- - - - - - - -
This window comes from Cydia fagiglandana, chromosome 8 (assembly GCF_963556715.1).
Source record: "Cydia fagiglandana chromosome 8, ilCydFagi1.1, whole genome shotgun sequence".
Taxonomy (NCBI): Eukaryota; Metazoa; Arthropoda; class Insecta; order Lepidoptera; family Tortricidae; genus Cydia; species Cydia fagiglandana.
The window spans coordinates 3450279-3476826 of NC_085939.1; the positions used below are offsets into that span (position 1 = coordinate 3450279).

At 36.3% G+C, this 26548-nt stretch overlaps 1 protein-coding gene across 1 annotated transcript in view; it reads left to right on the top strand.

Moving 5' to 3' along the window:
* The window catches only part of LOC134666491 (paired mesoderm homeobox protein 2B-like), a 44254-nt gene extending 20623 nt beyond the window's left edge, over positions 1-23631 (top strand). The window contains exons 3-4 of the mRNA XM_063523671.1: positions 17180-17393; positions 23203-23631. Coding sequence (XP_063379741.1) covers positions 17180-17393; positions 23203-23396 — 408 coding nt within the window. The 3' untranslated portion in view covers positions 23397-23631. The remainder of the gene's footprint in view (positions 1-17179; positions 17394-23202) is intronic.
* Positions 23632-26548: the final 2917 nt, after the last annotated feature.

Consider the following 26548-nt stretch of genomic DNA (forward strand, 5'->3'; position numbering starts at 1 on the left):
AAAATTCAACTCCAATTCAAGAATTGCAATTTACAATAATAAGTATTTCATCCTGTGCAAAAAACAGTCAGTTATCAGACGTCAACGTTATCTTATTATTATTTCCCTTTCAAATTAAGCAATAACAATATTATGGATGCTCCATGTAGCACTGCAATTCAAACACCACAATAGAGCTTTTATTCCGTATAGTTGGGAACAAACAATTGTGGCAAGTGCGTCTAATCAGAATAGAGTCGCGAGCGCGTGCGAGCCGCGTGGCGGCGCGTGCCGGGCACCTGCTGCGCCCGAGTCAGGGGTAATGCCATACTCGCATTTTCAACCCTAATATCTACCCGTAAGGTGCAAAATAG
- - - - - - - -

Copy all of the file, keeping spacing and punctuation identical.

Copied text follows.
This window comes from Cydia fagiglandana, chromosome 8 (assembly GCF_963556715.1).
Source record: "Cydia fagiglandana chromosome 8, ilCydFagi1.1, whole genome shotgun sequence".
Taxonomy (NCBI): Eukaryota; Metazoa; Arthropoda; class Insecta; order Lepidoptera; family Tortricidae; genus Cydia; species Cydia fagiglandana.
The window spans coordinates 3450279-3476826 of NC_085939.1; the positions used below are offsets into that span (position 1 = coordinate 3450279).

At 36.3% G+C, this 26548-nt stretch overlaps 1 protein-coding gene across 1 annotated transcript in view; it reads left to right on the top strand.

Moving 5' to 3' along the window:
* The window catches only part of LOC134666491 (paired mesoderm homeobox protein 2B-like), a 44254-nt gene extending 20623 nt beyond the window's left edge, over positions 1-23631 (top strand). The window contains exons 3-4 of the mRNA XM_063523671.1: positions 17180-17393; positions 23203-23631. Coding sequence (XP_063379741.1) covers positions 17180-17393; positions 23203-23396 — 408 coding nt within the window. The 3' untranslated portion in view covers positions 23397-23631. The remainder of the gene's footprint in view (positions 1-17179; positions 17394-23202) is intronic.
* Positions 23632-26548: the final 2917 nt, after the last annotated feature.

Consider the following 26548-nt stretch of genomic DNA (forward strand, 5'->3'; position numbering starts at 1 on the left):
AAAATTCAACTCCAATTCAAGAATTGCAATTTACAATAATAAGTATTTCATCCTGTGCAAAAAACAGTCAGTTATCAGACGTCAACGTTATCTTATTATTATTTCCCTTTCAAATTAAGCAATAACAATATTATGGATGCTCCATGTAGCACTGCAATTCAAACACCACAATAGAGCTTTTATTCCGTATAGTTGGGAACAAACAATTGTGGCAAGTGCGTCTAATCAGAATAGAGTCGCGAGCGCGTGCGAGCCGCGTGGCGGCGCGTGCCGGGCACCTGCTGCGCCCGAGTCAGGGGTAATGCCATACTCGCATTTTCAACCCTAATATCTACCCGTAAGGTGCAAAATAG